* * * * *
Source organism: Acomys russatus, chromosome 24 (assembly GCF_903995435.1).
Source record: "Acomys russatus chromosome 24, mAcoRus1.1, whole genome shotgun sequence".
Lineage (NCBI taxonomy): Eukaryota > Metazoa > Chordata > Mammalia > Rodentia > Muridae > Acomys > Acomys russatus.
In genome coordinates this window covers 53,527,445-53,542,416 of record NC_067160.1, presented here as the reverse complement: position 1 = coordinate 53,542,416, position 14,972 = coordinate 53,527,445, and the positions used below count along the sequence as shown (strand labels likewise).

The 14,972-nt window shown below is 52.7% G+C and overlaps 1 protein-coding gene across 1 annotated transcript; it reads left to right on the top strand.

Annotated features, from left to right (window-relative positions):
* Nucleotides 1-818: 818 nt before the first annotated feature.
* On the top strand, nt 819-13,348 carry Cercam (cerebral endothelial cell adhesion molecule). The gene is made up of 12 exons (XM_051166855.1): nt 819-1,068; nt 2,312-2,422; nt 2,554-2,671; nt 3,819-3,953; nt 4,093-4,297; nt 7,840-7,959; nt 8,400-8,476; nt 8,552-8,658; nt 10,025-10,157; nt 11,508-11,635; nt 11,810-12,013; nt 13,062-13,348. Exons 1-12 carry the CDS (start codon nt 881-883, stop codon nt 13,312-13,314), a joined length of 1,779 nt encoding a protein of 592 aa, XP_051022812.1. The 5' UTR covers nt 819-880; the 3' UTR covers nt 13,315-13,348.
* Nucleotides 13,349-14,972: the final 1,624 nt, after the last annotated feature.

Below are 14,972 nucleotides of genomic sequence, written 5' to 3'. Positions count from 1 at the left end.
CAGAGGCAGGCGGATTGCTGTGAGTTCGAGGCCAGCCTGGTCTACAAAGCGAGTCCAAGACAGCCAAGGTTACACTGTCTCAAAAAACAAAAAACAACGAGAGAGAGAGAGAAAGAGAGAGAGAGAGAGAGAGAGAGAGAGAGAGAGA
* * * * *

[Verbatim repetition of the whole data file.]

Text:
Source organism: Acomys russatus, chromosome 24 (assembly GCF_903995435.1).
Source record: "Acomys russatus chromosome 24, mAcoRus1.1, whole genome shotgun sequence".
Lineage (NCBI taxonomy): Eukaryota > Metazoa > Chordata > Mammalia > Rodentia > Muridae > Acomys > Acomys russatus.
In genome coordinates this window covers 53,527,445-53,542,416 of record NC_067160.1, presented here as the reverse complement: position 1 = coordinate 53,542,416, position 14,972 = coordinate 53,527,445, and the positions used below count along the sequence as shown (strand labels likewise).

The 14,972-nt window shown below is 52.7% G+C and overlaps 1 protein-coding gene across 1 annotated transcript; it reads left to right on the top strand.

Annotated features, from left to right (window-relative positions):
* Nucleotides 1-818: 818 nt before the first annotated feature.
* On the top strand, nt 819-13,348 carry Cercam (cerebral endothelial cell adhesion molecule). The gene is made up of 12 exons (XM_051166855.1): nt 819-1,068; nt 2,312-2,422; nt 2,554-2,671; nt 3,819-3,953; nt 4,093-4,297; nt 7,840-7,959; nt 8,400-8,476; nt 8,552-8,658; nt 10,025-10,157; nt 11,508-11,635; nt 11,810-12,013; nt 13,062-13,348. Exons 1-12 carry the CDS (start codon nt 881-883, stop codon nt 13,312-13,314), a joined length of 1,779 nt encoding a protein of 592 aa, XP_051022812.1. The 5' UTR covers nt 819-880; the 3' UTR covers nt 13,315-13,348.
* Nucleotides 13,349-14,972: the final 1,624 nt, after the last annotated feature.

Below are 14,972 nucleotides of genomic sequence, written 5' to 3'. Positions count from 1 at the left end.
CAGAGGCAGGCGGATTGCTGTGAGTTCGAGGCCAGCCTGGTCTACAAAGCGAGTCCAAGACAGCCAAGGTTACACTGTCTCAAAAAACAAAAAACAACGAGAGAGAGAGAGAAAGAGAGAGAGAGAGAGAGAGAGAGAGAGAGAGAGA